This has re­sulted in the price for higher grade ore out­per­form­ing in re­cent months, with Ar­gus Me­dia as­sess­ing 65 per cent ore in China at $88.55 a tonne on Tues­day, a pre­mium of $22.90 a tonne to the 62 per cent grade.

This means the price of high­er­grade ore is cur­rently 35 per cent above the medium-grade, which is a sub­stan­tial widen­ing from the 19 per cent pre­mium that pre­vailed at the end of last year.

The dis­count for low-grade ore with 58 per cent iron con­tent to medium-grade has also widened, go­ing from 27 per cent at the end of 2016 to 45 per cent by the end of 2017.

Cur­rently, it is 42 per cent, ac­cord­ing to Metal Bul­letin’s as­sess­ment of 62 per cent ore at $67.23 a tonne on Tues­day and 58 per cent ore at $39.29.

Over­all, the cur­rent pric­ing in the mar­ket sug­gests that sup­plies of higher-grade iron ore re­main tight, but low-grade car­goes are still find­ing buy­ers, and the dis­count has set­tled into a new range.

Iron ore prices rose on Tues­day, sup­ported by strength in Chi­nese steel mar­kets. Ac­cord­ing to Metal Bul­letin, the spot price for bench­mark 62 per cent fines rose 0.7 per cent to $67.23 a tonne, largely rev­ers­ing much of the 1 per cent de­cline seen a day ear­lier.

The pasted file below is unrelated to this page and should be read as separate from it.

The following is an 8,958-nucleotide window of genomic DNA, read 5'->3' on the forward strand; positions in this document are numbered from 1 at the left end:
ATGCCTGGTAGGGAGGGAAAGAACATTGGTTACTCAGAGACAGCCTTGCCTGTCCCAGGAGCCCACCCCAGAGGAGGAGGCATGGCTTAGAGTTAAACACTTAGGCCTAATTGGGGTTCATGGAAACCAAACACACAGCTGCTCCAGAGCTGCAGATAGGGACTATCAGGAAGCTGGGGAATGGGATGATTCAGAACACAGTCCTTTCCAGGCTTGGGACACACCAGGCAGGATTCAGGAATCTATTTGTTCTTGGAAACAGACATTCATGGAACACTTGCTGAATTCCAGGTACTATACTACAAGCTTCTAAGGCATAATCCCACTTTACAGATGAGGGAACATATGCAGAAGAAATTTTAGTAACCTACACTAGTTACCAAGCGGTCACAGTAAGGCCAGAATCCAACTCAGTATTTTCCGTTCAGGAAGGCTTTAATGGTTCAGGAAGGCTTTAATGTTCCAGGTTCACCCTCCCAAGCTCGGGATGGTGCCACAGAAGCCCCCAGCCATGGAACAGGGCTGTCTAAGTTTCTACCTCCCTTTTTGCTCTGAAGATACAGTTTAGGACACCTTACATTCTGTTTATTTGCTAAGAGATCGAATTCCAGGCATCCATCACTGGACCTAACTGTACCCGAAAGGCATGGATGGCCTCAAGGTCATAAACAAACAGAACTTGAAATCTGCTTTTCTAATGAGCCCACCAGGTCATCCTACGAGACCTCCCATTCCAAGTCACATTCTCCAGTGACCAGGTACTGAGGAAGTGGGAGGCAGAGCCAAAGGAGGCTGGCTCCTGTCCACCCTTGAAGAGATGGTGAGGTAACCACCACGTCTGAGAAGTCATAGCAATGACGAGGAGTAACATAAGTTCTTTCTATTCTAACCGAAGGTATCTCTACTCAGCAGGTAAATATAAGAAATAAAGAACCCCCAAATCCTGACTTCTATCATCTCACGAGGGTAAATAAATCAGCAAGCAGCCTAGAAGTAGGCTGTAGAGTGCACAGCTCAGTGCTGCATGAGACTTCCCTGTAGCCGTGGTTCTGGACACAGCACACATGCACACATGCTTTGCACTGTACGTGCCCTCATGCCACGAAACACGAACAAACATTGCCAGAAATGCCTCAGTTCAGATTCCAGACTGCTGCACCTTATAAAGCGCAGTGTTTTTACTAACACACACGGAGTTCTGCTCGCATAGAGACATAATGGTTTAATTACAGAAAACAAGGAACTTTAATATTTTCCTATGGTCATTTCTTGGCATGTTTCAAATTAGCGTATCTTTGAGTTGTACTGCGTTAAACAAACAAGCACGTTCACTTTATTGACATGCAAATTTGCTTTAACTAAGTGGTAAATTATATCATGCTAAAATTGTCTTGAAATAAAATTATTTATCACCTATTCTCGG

As seen in the chart be­low, the bench­mark has been stuck in a nar­row trad­ing band for much of the past three months.

Lower grade ores out­per­formed dur­ing the ses­sion with 58 per cent fines adding 1.2 per cent to $39.29 a tonne. In con­trast, higher grades lagged with 65 per cent fines dip­ping 0.2 per cent to $88.20 a tonne.

The mixed per­for­mance fol­lowed re­newed buy­ing in Chi­nese spot and steel fu­tures on Tues­day.

Ac­cord­ing to Reuters, China’s top steel­mak­ing com­pa­nies — Baoshan Iron & Steel and Wuhan Iron and Steel — said they will in­crease prices of some hot-rolled coil, beam and steel wire prod­ucts for July de­liv­ery.

That fol­lowed a sep­a­rate an­nounce­ment on Mon­day from Jiangsu Sha­gang Group, China’s largest pri­vately-owned steel mill by pro­duc­tion ca­pac­ity, that it would lift spot re­bar and some wire prod­ucts prices for June 11-20 de­liv­ery.

The news helped to boost spot steel prices, some­thing that flowed through to fu­tures mar­kets dur­ing the ses­sion.

Re­bar fu­tures on the Shanghai Fu­tures Ex­change closed Tues­day’s day ses­sion at 3,856 yuan, well above Mon­day’s night ses­sion close of 3,811 yuan a tonne.

It was the high­est close for the Oc­to­ber 2018 con­tract since De­cem­ber last year.

The strength in re­bar fu­tures helped to re­verse ear­lier losses for iron ore fu­tures in Dalian which fin­ished trade at 473.5 yuan, up marginally from the 470.5 yuan level it closed on Mon­day evening.

How­ever, as seen in the score­board be­low, fu­tures put in a mixed per­for­mance in overnight trade with re­bar fu­tures hold­ing onto ear­lier gains while iron ore con­tracts suc­cumbed to profit-tak­ing.

Trade in Chi­nese com­mod­ity fu­tures will re­sume at 11am AEST.

From a longer-term per­spec­tive, Vivek Dhar, Min­ing and En­ergy Com­modi­ties An­a­lyst at the Com­mon­wealth Bank, says higher iron ore grades are likely to re­main sup­ported in the pe­riod ahead, es­pe­cially should steel prices re­main el­e­vated.